Grooming ideal citizens
ABALANCED physical, moral and intellectual development is vital if students are to gain a sense of responsibility as adults and know how to use their freedom.
Reverend Brother Francis, principal of La Salle College, was speaking at the school's annual speech day, held recently.
He said the school's goal had always been the development of the 'whole person', which took into consideration a student's personal growth in a social context.
Instead of being self-centred, students should aim at the common good of society and take an active part in community affairs, the principal said.
The all-round approach to education puts equal weight on intellectual, physical and moral training, the only way to produce a responsible citizen, he added.
Announcing the formation of the school's Parent-Teacher Association, Brother Francis said many children nowadays lived in loneliness and with a sense of isolation because they lacked proper parental care and concern.
'Neither pocket money nor overseas holidays can substitute for a parent's love. It is the amount of time you give your children, not the dollars you lavish on them, that counts,' he said.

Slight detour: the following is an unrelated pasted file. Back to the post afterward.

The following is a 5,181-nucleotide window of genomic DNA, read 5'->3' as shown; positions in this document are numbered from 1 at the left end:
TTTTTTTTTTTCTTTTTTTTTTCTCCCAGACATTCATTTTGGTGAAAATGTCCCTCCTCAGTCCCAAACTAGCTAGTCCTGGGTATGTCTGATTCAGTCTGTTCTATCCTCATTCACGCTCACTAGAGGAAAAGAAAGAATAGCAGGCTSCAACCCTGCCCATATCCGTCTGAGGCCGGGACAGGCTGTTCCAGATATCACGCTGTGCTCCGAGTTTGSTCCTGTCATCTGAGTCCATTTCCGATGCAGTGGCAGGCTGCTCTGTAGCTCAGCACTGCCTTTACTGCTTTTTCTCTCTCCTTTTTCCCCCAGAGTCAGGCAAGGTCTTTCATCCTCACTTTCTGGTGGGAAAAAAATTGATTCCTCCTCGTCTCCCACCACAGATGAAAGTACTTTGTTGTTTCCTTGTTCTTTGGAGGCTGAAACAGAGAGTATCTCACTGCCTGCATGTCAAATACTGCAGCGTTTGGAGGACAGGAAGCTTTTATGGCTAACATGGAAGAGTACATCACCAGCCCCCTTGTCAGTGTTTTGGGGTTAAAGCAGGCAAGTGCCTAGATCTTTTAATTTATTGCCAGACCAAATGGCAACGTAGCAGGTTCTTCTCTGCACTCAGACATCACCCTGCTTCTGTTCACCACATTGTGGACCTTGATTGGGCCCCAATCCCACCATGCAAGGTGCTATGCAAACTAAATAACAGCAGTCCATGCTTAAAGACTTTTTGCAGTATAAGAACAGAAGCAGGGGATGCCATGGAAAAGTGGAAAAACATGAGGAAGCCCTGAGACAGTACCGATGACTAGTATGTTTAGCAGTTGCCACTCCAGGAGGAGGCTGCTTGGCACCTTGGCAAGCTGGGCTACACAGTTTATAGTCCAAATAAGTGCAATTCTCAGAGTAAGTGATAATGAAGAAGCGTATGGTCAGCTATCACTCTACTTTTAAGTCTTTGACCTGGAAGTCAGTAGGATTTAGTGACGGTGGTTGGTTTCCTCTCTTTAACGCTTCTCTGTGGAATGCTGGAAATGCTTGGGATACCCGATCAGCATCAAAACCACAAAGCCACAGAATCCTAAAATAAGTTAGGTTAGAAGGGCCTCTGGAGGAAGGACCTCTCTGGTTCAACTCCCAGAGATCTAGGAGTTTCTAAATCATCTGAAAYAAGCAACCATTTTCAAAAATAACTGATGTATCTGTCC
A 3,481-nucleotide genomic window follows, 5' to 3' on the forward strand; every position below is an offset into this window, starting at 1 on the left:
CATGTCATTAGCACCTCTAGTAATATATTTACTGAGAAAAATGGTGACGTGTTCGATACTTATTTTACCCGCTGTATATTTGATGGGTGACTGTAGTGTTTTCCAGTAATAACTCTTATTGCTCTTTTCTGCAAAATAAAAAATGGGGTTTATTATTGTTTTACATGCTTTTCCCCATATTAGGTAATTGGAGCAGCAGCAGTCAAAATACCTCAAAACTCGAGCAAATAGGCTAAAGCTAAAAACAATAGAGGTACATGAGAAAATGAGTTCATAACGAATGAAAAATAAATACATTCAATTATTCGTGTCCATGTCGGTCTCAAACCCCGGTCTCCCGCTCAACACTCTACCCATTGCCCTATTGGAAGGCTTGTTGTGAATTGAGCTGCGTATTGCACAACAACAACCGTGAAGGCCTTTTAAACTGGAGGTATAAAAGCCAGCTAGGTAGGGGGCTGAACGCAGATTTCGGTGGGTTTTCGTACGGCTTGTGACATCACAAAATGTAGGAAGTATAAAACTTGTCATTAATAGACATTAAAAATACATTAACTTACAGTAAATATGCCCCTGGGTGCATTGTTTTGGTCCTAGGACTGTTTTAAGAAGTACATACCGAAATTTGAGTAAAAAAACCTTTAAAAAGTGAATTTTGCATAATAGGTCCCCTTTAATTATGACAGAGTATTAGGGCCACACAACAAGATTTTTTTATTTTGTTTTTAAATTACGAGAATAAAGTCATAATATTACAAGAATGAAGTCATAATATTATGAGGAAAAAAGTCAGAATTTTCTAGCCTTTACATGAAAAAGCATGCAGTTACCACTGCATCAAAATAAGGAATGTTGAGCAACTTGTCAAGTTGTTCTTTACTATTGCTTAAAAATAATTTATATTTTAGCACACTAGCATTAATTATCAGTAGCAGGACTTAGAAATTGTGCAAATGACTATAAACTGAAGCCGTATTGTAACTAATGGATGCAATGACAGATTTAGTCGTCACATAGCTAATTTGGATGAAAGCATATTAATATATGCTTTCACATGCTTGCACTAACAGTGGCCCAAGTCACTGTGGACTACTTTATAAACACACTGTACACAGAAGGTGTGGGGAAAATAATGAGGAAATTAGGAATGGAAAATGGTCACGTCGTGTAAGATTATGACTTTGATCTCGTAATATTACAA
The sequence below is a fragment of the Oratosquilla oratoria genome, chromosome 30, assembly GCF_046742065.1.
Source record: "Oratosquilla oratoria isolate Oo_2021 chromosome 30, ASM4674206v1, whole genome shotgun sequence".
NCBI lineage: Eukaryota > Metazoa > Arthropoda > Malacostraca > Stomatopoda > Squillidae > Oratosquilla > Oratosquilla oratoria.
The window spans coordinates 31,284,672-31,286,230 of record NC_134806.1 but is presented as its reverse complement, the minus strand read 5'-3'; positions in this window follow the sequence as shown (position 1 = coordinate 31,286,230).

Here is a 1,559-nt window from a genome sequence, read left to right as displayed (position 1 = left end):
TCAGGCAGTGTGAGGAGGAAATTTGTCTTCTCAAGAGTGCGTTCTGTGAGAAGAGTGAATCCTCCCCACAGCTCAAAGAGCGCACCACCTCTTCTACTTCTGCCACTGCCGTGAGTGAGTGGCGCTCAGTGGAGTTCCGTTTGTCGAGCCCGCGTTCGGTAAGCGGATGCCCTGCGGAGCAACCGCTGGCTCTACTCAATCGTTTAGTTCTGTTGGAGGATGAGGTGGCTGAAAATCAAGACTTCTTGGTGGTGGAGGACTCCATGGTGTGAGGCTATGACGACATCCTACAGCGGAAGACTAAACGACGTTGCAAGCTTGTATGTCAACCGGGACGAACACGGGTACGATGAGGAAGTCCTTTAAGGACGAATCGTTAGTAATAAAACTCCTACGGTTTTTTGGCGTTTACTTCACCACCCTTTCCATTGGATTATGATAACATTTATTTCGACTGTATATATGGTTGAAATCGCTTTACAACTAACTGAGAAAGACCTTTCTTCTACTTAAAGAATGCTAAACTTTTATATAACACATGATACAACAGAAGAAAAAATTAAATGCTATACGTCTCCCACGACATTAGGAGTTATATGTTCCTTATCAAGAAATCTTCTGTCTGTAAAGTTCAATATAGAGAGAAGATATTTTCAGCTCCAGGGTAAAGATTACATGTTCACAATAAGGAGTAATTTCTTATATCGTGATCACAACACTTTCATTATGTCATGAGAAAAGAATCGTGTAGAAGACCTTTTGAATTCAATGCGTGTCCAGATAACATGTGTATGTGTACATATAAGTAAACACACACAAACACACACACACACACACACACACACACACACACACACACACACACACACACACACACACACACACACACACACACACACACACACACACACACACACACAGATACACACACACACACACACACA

The association was set up to promote communication between teachers and parents for the benefit of the students.
Student association president Vincent Chau Hoi-pong said students' responsibilities should not be confined to school affairs.
'The school is a miniature of society, and the final goal of education is to produce responsible citizens who will make a contribution to society,' Vincent said.
Within the social context, each student had a role to play, which was to make use of their skills and serve the community, no matter what those skills were and no matter how small the contribution, the Form Six student said.
A distinguished old boy of the school, Paul Chow Man-yiu, chief executive of the Stock Exchange of Hong Kong, was the guest-of-honour and gave away the certificates and prizes to the over 250 Form Five and Seven graduates.